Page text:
Biden’s disinterest further limits UK’s Middle East role
While foreign secretary in 2016, Boris Johnson triumphantly announced that the UK was “back East of Suez” — an indication that post-Brexit “Global Britain” would enhance its role in the Middle East. Five years on and these claims look increasingly spurious. Britain under Prime Minister Johnson, as has been underlined this week, appears chaotic and weak and not in a position to maximize its influence.
Meanwhile, the increased assertiveness of global and regional powers, whether China, Russia, Iran or Saudi Arabia, squeezes the UK’s position even further. The greatest challenge, however, has been the retrenchment of the US, upon which London has relied over recent decades to amplify its power. With Joe Biden continuing this approach, begun by Barack Obama and Donald Trump, Johnson’s vision of increased Middle East influence looks likely to remain a mirage.
The American withdrawal from the Middle East has been somewhat exaggerated. The US remains by far the most powerful external actor in the region, with troop and base numbers that dwarf those of China and Russia, as well as Britain. It retains the economic and military capacity to intervene in most theaters in the region and counts all of the region’s powers except for Iran as allies. Those forecasting an Afghanistan-esque US withdrawal from the Middle East will likely be disappointed. However, it has clearly fallen down the priority list for Washington, with oil lessening in importance and the public deeply against deploying “boots on the ground” after the debacle of Iraq.
Despite hopes that Biden might buck this trend, he seems disinterested. He showed initial urgency in brokering peace deals in Libya and Yemen, but a lack of progress has sapped his team’s enthusiasm. He launched strikes on Iranian positions in Iraq and Syria and intervened with Israel during the 2021 Gaza confrontation, but these were short-term reactions to crises rather than a renewed strategic involvement. Meanwhile, he is rolling back from past US commitments. He is softening his stance on Syrian President Bashar Assad, permitting Jordan and others to bypass certain Trump-era sanctions. Recent challenges to democracy in Tunisia and Sudan have been met with strong words but no real action or sanctions, a far cry from past US democracy-promotion efforts. The exception is the Iranian nuclear negotiations, which Biden seems determined to pursue, despite slow progress. Beyond this, however, the Middle East takes up little bandwidth for the Biden administration, whose priorities are its domestic agenda and a foreign policy that focuses on China and Russia.
Despite British diplomats’ best efforts, the country’s credibility under Johnson is limited and London is lacking soft power.
So, where does this leave the UK? London shares many of Washington’s positions. It too was burned by a domestic backlash against Iraq and has mimicked its close ally’s preference for a foreign policy “tilt toward” Asia. In the wake of Brexit, the UK hopes to stick even closer to the US, having burned its bridges with European allies. It might, therefore, make sense to follow Washington’s lead and lessen its interest in the Middle East.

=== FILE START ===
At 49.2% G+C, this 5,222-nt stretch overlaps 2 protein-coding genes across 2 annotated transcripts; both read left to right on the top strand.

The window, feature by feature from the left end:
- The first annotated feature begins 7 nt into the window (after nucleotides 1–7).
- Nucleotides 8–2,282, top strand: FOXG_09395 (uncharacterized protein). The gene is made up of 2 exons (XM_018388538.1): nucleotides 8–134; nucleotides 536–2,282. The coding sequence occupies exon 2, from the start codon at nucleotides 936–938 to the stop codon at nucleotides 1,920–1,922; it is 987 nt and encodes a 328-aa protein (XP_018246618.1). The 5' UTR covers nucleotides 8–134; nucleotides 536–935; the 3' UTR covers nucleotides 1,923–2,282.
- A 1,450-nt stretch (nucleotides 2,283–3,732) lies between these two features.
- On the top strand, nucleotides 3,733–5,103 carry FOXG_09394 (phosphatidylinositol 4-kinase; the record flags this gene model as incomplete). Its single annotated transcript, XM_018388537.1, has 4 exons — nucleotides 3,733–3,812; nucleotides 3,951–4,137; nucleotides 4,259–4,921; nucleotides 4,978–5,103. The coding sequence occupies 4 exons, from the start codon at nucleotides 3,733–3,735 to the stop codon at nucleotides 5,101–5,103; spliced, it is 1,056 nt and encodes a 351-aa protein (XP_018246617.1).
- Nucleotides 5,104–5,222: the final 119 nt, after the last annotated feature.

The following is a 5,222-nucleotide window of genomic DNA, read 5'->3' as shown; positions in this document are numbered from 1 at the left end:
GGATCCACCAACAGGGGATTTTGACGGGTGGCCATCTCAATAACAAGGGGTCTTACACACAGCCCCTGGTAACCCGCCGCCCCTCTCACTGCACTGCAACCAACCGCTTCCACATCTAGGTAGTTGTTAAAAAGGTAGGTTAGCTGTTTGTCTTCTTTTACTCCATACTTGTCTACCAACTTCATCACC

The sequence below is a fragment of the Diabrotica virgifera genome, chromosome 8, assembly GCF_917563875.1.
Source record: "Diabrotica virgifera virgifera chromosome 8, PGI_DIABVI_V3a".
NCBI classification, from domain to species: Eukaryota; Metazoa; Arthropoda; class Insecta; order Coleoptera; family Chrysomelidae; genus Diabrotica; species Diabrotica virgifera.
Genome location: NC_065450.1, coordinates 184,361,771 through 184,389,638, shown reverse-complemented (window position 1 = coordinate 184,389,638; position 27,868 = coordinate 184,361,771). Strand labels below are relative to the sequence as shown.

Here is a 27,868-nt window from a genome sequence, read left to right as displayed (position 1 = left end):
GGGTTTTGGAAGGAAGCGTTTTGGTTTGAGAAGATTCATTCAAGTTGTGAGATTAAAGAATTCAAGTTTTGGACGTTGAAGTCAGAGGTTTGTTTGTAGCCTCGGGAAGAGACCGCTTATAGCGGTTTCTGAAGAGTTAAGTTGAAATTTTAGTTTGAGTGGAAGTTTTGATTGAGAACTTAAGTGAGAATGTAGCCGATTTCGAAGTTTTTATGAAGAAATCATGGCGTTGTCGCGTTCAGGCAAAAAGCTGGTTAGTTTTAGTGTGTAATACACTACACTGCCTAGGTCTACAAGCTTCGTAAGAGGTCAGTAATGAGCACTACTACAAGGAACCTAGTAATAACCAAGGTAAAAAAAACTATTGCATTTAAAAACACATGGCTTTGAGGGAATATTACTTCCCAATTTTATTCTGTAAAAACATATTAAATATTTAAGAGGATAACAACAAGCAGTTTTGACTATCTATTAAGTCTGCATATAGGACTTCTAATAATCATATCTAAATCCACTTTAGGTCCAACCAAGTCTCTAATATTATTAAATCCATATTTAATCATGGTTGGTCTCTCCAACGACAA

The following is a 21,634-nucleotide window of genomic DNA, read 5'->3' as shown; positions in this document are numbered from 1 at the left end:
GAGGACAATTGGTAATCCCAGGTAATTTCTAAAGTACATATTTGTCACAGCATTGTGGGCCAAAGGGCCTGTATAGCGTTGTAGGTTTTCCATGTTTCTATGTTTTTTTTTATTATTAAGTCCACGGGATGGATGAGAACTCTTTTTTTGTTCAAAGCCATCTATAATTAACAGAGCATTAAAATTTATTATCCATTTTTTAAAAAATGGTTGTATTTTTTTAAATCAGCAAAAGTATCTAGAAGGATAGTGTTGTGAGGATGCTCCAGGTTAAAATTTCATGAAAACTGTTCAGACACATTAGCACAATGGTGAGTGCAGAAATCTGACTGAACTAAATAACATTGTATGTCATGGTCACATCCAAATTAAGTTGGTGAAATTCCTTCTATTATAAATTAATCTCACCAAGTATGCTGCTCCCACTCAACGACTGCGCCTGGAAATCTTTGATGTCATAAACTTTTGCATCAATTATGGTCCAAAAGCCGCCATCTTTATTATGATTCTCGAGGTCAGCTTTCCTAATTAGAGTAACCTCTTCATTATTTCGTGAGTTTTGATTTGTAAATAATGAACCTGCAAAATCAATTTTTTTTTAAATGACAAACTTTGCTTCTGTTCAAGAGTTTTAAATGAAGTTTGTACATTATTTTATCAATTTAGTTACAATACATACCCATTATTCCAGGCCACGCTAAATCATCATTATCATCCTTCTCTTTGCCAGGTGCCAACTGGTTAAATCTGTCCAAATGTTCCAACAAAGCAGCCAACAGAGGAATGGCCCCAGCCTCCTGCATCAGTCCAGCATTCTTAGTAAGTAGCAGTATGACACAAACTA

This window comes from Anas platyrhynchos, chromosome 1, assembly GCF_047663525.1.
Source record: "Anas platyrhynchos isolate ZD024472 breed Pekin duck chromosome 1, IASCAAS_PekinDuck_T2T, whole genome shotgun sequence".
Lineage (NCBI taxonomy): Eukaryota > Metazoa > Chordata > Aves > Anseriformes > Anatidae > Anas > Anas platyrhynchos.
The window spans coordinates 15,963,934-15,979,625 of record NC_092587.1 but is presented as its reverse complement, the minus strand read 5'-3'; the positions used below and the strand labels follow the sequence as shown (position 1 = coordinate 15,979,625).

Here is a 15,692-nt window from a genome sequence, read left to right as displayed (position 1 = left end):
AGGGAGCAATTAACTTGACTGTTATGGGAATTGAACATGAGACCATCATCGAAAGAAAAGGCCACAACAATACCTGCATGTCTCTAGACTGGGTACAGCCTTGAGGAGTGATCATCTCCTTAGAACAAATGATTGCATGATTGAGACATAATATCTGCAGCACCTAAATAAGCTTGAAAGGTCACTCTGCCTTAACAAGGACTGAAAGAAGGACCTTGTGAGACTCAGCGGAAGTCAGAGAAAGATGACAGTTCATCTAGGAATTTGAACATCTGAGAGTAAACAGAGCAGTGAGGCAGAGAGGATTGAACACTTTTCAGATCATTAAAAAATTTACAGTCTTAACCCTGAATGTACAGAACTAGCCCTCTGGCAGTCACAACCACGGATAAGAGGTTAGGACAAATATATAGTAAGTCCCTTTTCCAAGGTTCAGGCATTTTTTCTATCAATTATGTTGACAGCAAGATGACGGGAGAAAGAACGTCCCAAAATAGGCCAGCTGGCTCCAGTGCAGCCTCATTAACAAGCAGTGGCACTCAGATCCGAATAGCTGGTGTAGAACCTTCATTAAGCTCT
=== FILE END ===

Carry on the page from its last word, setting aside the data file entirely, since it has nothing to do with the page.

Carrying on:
However, despite accusations that London is simply Washington’s “poodle,” it retains independent interests in the region and the costs of abandoning these could prove great. It would also go against Johnson’s promises of how Brexit would make Britain more influential, not less. Indeed, “thriving relationships in the Middle East” were part of the Global Britain strategy outlined in the 2021 Integrated Review. These include important commercial and military ties to the Gulf and deep relationships with long-standing allies like Jordan and Oman. There are broader security concerns as well. While the region is physically distant from the US, it is proximate to the UK, meaning London has been directly impacted by refugee flows and terror attacks linked to instability in the Middle East.
The challenge for the UK is how to protect or even enhance those interests without an active and engaged US. One option might have been to lean instead on European partners in areas of common interest. While this continues to be pursued in preexisting areas of European cooperation like the Iran talks, the hostility of the Johnson government toward the EU has made an expansion into new areas unlikely for now.
Another tack might be to enhance and deepen its ties to Middle Eastern allies, like the UAE and Saudi Arabia, leveraging the UK’s military and diplomatic assets in areas of mutual benefit. Again, despite British diplomats’ best efforts, the country’s credibility under Johnson is limited and lacking in some of the soft power that would help expand on such ties.
Despite their historical closeness, the UK lacks the influence to persuade the US to engage more in the Middle East. Security crises like the rise of Daesh in 2014 will still bring the US, and the UK, back but, beyond this, London needs to develop long-term strategies to cope with a disengaged US.
If it still dreams of influence “East of Suez,” one option might be to seek out European or Middle Eastern partners in a limited number of selected common issue areas. However, for all his triumphalism, Johnson’s policies and blunders make this difficult. In the meantime, London will likely tread water: Reacting to key events, such as the outbreak of conflicts and the showdown with Iran, but not developing anything approaching a regional strategy. This is something that will likely have to wait until post-Johnson — an era that actually may not be that far away.
- Christopher Phillips is professor of international relations at Queen Mary University of London and author of “The Battle for Syria” and co-editor of “What next for Britain in the Middle East?” Twitter: @cjophillips